Architecture - Innovative and Modern
Examples of innovative design include the Portuguese Pavilion, Atlantic Pavilion, Knowledge Pavilion, Vasco da Gama Tower and Orient Station.
The Portuguese Pavilion, designed by the architect Álvaro Siza Vieira, is a building comprising two side-by-side volumes separated by a "construction seam".
One of the volumes is a covered square.
The square volume is a large area (65 x 50 m) covered by a concrete canopy. This consists of a thin sheet of concrete reinforced with stainless steel tie rods that are fixed to the lateral porticoes supporting it.
With two floors above ground level, the pavilion volume stands slightly higher than the other, a canopy reaching out from it across the "construction seam", which is used by the architect to create a slight hierarchy in relation to the two volumes.
According to the Portuguese designer of the building, Regino Cruz, it is the supporting structure and the form the roof that most evoke the theme of EXPO´98 - the Oceans.
For the architect, this structure comprised of laminated wooden arches (with a 114-metre cross-beam) will be similar in visual terms to the frame of one of the old ships that set out on the Portuguese Discoveries.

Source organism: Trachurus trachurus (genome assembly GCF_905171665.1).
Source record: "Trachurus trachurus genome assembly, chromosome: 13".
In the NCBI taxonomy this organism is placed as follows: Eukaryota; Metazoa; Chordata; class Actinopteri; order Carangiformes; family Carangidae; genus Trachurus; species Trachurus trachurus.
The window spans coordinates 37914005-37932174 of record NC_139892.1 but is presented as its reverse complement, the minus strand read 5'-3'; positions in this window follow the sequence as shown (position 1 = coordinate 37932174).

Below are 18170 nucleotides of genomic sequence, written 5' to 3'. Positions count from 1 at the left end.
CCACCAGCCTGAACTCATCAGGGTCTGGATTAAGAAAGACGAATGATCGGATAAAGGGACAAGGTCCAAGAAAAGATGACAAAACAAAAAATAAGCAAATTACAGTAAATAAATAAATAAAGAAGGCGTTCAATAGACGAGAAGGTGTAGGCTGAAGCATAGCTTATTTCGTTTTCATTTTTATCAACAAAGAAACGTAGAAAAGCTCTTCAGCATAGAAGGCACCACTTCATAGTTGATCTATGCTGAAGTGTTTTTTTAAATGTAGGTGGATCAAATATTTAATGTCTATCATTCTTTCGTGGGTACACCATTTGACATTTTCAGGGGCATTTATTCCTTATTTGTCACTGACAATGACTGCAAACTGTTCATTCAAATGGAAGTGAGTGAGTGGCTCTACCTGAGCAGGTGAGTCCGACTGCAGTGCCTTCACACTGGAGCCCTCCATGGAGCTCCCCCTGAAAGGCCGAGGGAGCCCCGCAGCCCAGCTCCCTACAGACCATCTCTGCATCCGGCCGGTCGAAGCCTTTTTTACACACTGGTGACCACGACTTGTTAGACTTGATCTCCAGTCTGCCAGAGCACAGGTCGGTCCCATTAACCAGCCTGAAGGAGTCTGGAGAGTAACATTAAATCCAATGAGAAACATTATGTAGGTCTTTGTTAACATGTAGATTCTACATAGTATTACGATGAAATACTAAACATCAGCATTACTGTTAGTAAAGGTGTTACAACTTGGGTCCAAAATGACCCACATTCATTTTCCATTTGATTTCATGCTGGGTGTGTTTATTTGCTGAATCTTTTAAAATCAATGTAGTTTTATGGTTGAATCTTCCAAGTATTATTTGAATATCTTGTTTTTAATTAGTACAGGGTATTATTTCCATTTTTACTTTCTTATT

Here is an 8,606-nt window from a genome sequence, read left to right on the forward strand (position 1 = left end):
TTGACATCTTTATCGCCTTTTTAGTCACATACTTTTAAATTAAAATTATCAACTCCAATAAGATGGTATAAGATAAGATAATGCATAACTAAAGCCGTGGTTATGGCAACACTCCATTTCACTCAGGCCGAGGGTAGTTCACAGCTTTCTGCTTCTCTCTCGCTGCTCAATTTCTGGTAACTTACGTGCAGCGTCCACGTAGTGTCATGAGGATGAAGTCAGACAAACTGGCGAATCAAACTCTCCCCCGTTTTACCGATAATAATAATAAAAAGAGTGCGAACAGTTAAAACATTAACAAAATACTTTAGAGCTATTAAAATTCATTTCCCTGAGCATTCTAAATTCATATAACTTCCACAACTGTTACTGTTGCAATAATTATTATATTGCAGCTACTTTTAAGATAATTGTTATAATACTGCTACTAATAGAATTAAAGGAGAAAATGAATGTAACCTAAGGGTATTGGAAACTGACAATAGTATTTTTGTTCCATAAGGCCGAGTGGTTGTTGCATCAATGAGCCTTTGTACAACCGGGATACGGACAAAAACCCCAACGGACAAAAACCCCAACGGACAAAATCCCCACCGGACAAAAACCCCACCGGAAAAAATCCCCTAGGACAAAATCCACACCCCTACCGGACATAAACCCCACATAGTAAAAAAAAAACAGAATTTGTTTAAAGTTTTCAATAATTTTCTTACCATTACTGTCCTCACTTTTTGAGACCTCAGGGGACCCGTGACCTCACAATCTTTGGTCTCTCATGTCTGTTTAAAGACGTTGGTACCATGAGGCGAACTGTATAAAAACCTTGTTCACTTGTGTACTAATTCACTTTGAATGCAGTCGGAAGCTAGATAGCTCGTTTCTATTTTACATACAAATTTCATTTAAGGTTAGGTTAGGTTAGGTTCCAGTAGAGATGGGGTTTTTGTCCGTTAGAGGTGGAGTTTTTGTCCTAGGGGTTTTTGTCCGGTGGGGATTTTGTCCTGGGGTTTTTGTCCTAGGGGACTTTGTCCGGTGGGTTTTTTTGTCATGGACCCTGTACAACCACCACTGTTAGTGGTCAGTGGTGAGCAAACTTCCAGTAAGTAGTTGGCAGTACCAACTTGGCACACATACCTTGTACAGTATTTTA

According to its architect, João Luís Carrilho da Graça,the building is a megalithic cross between the vertical and the horizontal. Nevertheless, although the vertical volume is set directly on the grown, the other is not.
All this within that "megalithic" framework.
In other words, with a tectonic sense in which form and construction work together to create a building that also signifies permanence, one of the conceptual bases of Architecture since time immemorial.
Vasco da Gama Tower
Leonor Janeiro (Profabril) and Nick Jacobs (Skidmore, Owings and Merril) have made a direct allusion to the ships of the past in this 140-metre high building, by designing a circular restaurant at the top of the vertical beam (crow´s-nest) and reinforcing it with a curved metallic structure reminiscent of a sail billowing in the wind.
The wedge-shaped volume jutting out over the water could be interpreted as the hull of a ship.
Santiago Calatrava, the architect responsible for the Oriente Station, sees the whole station as a powerful urban structuring element and not as an isolated object simply "bolted on" to the railway line.
With the overall urban design of the future neighbourhood based on a block-generating grid, Santiago Calatrava, decided to organise the whole structure around two axes: one is obviously the railway line that serves four platforms, the other is a symmetrical line of composition that extends from the river, passes between the Atlantic Pavilion and the Olivais Dock, cuts through the centre of the Vasco da Gama Centre and ends the other side of the railway line.
According to the architect "the complex lies east to west in the following configuration: bus station and car park; metro station; railway station; longitudinal Gallery.